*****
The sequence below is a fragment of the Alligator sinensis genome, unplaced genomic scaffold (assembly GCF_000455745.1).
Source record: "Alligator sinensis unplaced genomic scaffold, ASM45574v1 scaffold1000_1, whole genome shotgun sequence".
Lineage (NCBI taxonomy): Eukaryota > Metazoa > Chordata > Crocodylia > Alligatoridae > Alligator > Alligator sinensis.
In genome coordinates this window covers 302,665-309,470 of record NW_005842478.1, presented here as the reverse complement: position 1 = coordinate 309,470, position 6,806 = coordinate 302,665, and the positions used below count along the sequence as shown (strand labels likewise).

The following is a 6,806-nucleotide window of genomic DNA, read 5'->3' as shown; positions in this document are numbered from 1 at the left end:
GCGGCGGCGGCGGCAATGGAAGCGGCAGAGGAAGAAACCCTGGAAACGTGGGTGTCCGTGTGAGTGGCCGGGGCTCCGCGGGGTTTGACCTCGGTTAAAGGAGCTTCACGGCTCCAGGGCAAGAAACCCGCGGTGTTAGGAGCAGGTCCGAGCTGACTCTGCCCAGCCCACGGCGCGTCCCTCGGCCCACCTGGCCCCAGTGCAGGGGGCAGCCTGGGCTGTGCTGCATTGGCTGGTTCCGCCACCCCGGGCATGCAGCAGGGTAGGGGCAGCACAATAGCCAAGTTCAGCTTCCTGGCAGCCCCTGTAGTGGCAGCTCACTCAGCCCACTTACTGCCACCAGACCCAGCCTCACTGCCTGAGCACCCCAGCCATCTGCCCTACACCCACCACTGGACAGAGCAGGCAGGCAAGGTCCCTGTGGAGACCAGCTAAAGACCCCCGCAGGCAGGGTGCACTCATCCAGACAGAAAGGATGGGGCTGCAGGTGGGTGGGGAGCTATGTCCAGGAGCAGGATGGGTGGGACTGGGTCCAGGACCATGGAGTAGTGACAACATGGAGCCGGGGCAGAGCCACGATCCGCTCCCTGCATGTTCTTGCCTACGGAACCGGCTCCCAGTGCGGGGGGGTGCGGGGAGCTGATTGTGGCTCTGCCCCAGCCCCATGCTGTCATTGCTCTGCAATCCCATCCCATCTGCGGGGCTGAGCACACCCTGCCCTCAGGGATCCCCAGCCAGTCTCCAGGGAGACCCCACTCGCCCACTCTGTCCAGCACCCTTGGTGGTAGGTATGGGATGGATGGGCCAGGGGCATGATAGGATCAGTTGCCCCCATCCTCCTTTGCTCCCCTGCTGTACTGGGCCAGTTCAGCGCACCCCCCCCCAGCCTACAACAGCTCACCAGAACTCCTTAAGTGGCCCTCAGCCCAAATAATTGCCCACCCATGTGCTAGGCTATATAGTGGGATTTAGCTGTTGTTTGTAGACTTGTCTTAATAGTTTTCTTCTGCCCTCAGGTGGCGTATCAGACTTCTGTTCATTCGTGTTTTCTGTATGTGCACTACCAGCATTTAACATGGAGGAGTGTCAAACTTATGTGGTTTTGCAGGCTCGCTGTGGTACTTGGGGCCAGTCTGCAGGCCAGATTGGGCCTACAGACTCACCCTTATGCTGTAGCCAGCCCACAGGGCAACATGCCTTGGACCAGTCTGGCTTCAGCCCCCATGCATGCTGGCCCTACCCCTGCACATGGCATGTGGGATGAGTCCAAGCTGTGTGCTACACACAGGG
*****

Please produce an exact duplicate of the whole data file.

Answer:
The sequence below is a fragment of the Alligator sinensis genome, unplaced genomic scaffold (assembly GCF_000455745.1).
Source record: "Alligator sinensis unplaced genomic scaffold, ASM45574v1 scaffold1000_1, whole genome shotgun sequence".
Lineage (NCBI taxonomy): Eukaryota > Metazoa > Chordata > Crocodylia > Alligatoridae > Alligator > Alligator sinensis.
In genome coordinates this window covers 302,665-309,470 of record NW_005842478.1, presented here as the reverse complement: position 1 = coordinate 309,470, position 6,806 = coordinate 302,665, and the positions used below count along the sequence as shown (strand labels likewise).

The following is a 6,806-nucleotide window of genomic DNA, read 5'->3' as shown; positions in this document are numbered from 1 at the left end:
GCGGCGGCGGCGGCAATGGAAGCGGCAGAGGAAGAAACCCTGGAAACGTGGGTGTCCGTGTGAGTGGCCGGGGCTCCGCGGGGTTTGACCTCGGTTAAAGGAGCTTCACGGCTCCAGGGCAAGAAACCCGCGGTGTTAGGAGCAGGTCCGAGCTGACTCTGCCCAGCCCACGGCGCGTCCCTCGGCCCACCTGGCCCCAGTGCAGGGGGCAGCCTGGGCTGTGCTGCATTGGCTGGTTCCGCCACCCCGGGCATGCAGCAGGGTAGGGGCAGCACAATAGCCAAGTTCAGCTTCCTGGCAGCCCCTGTAGTGGCAGCTCACTCAGCCCACTTACTGCCACCAGACCCAGCCTCACTGCCTGAGCACCCCAGCCATCTGCCCTACACCCACCACTGGACAGAGCAGGCAGGCAAGGTCCCTGTGGAGACCAGCTAAAGACCCCCGCAGGCAGGGTGCACTCATCCAGACAGAAAGGATGGGGCTGCAGGTGGGTGGGGAGCTATGTCCAGGAGCAGGATGGGTGGGACTGGGTCCAGGACCATGGAGTAGTGACAACATGGAGCCGGGGCAGAGCCACGATCCGCTCCCTGCATGTTCTTGCCTACGGAACCGGCTCCCAGTGCGGGGGGGTGCGGGGAGCTGATTGTGGCTCTGCCCCAGCCCCATGCTGTCATTGCTCTGCAATCCCATCCCATCTGCGGGGCTGAGCACACCCTGCCCTCAGGGATCCCCAGCCAGTCTCCAGGGAGACCCCACTCGCCCACTCTGTCCAGCACCCTTGGTGGTAGGTATGGGATGGATGGGCCAGGGGCATGATAGGATCAGTTGCCCCCATCCTCCTTTGCTCCCCTGCTGTACTGGGCCAGTTCAGCGCACCCCCCCCCAGCCTACAACAGCTCACCAGAACTCCTTAAGTGGCCCTCAGCCCAAATAATTGCCCACCCATGTGCTAGGCTATATAGTGGGATTTAGCTGTTGTTTGTAGACTTGTCTTAATAGTTTTCTTCTGCCCTCAGGTGGCGTATCAGACTTCTGTTCATTCGTGTTTTCTGTATGTGCACTACCAGCATTTAACATGGAGGAGTGTCAAACTTATGTGGTTTTGCAGGCTCGCTGTGGTACTTGGGGCCAGTCTGCAGGCCAGATTGGGCCTACAGACTCACCCTTATGCTGTAGCCAGCCCACAGGGCAACATGCCTTGGACCAGTCTGGCTTCAGCCCCCATGCATGCTGGCCCTACCCCTGCACATGGCATGTGGGATGAGTCCAAGCTGTGTGCTACACACAGGG